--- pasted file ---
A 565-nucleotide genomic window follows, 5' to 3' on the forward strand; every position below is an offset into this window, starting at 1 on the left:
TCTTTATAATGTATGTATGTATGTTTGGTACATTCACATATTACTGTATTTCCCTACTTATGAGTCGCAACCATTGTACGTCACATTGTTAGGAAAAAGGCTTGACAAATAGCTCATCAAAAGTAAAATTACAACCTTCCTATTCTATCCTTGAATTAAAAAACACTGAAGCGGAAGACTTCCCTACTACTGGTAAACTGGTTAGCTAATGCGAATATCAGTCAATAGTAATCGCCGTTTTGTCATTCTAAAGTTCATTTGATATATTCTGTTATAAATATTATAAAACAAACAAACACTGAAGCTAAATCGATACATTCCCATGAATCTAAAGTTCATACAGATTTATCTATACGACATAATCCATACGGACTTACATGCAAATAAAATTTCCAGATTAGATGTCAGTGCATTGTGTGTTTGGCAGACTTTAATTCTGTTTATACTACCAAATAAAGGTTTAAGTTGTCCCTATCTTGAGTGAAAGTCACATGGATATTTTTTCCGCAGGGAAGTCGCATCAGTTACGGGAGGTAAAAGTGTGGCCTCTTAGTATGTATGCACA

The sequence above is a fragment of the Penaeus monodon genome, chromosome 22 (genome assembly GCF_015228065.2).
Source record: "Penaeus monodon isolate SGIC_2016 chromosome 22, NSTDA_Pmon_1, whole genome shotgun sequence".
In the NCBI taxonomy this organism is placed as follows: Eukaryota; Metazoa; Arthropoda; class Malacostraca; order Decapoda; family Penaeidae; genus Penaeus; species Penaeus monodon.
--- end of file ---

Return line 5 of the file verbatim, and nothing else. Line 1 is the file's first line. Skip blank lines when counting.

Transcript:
In the NCBI taxonomy this organism is placed as follows: Eukaryota; Metazoa; Arthropoda; class Malacostraca; order Decapoda; family Penaeidae; genus Penaeus; species Penaeus monodon.